In June, the U.S. Supreme Court voided a key part of the Voting Rights Act. A month later, the New York Times framed what happened afterward this way …
State officials across the South are aggressively moving ahead with new laws requiring voters to show photo identification at the polls after the Supreme Court decision striking down a portion of the Voting Rights Act.
The Republicans who control state legislatures throughout the region say such laws are needed to prevent voter fraud. But such fraud is extremely rare, and Democrats are concerned that the proposed changes will make it harder for many poor voters and members of minorities — who tend to vote Democratic — to cast their ballots in states that once discriminated against black voters with poll taxes and literacy tests. Full article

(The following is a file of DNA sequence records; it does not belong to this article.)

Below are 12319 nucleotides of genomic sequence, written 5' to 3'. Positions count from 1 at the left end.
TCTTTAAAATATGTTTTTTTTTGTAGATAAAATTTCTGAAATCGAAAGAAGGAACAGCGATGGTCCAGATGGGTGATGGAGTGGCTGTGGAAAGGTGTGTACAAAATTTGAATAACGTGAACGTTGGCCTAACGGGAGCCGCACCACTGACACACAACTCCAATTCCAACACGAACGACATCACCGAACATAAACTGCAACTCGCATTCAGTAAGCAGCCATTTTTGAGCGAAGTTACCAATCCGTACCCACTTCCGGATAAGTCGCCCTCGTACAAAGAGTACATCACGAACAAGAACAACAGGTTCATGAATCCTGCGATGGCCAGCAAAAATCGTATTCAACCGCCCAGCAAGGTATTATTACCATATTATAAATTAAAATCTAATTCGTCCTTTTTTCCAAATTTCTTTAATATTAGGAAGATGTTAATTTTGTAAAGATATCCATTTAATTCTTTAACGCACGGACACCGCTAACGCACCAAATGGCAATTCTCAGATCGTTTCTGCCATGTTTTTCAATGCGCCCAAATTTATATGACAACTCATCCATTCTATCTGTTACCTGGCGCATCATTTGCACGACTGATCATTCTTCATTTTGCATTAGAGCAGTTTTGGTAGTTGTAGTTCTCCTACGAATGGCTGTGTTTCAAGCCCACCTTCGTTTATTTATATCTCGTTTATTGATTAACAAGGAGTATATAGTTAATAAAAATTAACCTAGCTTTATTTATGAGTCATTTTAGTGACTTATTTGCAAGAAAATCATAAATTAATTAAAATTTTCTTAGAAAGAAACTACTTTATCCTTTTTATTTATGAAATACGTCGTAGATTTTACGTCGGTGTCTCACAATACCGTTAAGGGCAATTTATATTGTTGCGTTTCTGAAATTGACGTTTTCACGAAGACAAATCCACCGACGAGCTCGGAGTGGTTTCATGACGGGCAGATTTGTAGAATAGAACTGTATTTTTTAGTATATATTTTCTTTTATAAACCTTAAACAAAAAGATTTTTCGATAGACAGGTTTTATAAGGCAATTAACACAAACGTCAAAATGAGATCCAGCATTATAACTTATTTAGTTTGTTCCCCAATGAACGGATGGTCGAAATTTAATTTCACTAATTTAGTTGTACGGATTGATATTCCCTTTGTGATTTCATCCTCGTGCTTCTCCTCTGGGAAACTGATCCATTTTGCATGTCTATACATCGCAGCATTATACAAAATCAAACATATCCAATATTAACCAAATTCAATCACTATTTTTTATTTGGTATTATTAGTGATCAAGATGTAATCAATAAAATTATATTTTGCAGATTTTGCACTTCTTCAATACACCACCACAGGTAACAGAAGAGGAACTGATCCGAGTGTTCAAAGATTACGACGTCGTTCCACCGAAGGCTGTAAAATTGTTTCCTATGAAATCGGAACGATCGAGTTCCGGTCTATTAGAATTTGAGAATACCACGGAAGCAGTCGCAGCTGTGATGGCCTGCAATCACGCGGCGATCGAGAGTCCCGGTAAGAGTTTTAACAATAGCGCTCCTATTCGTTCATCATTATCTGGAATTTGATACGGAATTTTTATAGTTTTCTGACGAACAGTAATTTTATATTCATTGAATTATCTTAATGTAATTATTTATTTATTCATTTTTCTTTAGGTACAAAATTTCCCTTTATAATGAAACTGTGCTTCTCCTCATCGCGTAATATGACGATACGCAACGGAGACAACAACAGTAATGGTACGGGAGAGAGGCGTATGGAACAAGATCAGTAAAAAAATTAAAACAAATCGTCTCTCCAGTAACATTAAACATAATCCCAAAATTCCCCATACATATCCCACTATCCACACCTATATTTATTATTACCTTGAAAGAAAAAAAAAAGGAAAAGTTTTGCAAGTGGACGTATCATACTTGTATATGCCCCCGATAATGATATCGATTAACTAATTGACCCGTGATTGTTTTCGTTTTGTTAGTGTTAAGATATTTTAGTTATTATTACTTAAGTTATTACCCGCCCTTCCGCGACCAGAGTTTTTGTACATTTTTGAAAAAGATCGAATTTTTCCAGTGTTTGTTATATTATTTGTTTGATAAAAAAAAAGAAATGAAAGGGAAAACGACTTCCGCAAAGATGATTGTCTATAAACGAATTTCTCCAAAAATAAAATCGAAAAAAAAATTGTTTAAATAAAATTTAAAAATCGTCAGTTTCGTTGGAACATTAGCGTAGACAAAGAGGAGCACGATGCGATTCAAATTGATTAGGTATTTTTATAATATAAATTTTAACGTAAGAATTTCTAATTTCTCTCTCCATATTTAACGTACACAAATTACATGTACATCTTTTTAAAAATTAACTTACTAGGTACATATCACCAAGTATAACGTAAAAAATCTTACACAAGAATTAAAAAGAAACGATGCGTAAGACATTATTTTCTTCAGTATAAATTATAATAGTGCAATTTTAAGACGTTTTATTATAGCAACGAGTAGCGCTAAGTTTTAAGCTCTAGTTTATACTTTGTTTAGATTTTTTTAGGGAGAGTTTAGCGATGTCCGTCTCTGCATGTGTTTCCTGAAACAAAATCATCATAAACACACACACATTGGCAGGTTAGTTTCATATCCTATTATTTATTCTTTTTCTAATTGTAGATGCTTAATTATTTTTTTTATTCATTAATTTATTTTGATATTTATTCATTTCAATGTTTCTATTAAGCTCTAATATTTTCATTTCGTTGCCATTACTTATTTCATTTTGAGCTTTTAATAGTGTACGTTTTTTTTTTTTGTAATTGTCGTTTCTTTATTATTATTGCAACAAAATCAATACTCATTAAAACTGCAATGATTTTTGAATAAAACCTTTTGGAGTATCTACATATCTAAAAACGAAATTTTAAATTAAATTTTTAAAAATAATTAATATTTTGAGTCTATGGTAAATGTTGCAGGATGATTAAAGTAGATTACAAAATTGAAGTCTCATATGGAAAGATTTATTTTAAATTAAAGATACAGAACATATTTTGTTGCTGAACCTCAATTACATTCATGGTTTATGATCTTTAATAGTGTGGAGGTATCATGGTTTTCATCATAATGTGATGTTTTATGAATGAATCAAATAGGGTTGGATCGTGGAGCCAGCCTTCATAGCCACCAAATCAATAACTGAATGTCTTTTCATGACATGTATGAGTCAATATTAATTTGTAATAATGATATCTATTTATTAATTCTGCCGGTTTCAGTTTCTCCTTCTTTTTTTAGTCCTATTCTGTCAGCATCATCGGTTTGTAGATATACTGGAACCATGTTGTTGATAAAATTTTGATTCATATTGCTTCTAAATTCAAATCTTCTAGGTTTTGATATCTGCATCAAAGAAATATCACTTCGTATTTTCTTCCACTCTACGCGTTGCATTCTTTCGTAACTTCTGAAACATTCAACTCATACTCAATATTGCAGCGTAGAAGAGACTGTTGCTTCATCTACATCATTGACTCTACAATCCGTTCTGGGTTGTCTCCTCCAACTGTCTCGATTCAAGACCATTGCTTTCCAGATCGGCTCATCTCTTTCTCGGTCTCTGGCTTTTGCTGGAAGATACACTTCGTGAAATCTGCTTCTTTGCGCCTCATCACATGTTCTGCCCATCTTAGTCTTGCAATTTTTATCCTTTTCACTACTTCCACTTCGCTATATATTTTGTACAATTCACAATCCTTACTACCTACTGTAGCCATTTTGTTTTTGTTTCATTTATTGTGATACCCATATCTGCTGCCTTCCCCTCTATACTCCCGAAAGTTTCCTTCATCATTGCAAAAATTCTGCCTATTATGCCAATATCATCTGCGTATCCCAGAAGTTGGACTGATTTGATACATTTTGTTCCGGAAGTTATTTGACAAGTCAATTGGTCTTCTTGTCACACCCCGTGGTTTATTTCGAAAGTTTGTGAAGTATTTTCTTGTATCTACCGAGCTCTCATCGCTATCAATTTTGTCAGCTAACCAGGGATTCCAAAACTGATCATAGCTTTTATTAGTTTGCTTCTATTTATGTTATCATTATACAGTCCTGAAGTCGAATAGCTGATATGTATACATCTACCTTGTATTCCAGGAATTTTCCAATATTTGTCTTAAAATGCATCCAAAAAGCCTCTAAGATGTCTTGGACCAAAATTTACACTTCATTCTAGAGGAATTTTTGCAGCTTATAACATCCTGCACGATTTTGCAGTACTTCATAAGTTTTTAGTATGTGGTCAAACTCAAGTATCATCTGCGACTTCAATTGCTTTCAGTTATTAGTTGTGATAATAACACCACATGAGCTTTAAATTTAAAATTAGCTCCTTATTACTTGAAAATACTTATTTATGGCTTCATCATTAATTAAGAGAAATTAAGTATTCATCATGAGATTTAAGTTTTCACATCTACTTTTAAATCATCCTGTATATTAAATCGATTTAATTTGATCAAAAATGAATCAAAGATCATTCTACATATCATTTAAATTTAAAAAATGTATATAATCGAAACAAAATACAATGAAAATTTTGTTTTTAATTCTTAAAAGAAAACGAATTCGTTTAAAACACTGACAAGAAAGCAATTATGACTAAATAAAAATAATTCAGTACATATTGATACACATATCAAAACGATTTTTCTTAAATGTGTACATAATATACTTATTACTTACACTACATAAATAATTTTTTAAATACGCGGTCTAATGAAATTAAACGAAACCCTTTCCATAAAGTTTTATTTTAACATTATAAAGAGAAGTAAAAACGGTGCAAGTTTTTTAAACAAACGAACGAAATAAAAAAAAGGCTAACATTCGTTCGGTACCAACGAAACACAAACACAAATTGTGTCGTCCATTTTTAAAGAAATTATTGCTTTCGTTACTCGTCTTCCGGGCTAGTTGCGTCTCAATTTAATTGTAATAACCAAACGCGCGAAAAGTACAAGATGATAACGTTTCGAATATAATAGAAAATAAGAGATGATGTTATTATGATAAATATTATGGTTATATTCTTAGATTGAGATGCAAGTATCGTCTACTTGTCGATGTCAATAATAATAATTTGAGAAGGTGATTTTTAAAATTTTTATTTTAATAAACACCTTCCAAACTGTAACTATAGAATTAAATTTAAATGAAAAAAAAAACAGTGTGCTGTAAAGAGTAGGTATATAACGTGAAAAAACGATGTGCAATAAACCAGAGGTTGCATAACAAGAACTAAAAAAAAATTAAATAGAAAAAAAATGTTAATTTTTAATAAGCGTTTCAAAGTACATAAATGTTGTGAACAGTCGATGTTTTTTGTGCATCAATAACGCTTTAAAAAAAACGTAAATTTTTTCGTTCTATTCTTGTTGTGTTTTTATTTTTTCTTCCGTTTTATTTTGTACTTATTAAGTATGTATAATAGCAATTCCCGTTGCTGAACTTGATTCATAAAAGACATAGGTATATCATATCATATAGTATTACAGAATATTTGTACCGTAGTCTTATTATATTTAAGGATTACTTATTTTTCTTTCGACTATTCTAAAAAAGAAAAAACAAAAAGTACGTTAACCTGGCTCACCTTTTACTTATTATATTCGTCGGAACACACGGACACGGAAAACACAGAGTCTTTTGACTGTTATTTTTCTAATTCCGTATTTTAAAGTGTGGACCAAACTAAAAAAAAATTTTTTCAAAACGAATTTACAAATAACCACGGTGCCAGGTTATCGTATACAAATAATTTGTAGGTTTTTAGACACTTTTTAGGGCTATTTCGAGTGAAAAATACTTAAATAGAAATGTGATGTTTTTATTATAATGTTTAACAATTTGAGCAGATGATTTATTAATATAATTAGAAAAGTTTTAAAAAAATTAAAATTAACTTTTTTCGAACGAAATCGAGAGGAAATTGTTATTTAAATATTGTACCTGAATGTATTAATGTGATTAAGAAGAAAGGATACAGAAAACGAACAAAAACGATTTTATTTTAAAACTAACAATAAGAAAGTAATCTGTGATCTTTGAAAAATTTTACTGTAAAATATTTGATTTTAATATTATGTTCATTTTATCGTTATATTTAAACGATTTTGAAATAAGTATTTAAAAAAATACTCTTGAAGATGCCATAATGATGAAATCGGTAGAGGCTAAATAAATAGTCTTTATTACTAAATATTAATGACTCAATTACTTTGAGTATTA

One Democrat who potentially has a lot to lose from suppressed voter turnout is Hillary Clinton, considered the front-runner for the Democratic nomination — should she choose to run. In San Francisco to address the American Bar Association Monday, Clinton painted a grim picture on voting rights post-SCOTUS ruling.
“We’ve seen a sweeping effort across our country to (erect) new obstacles to voting, often under cover of addressing a phantom epidemic of election fraud,” she said. She called out as especially egregious the Texas voter ID measure and a new North Carolina law, which she called a “greatest hits of voter suppression.” (The Justice Department is suing over the Texas law and the League of Women Voters and other groups have filed suit over the North Carolina law.)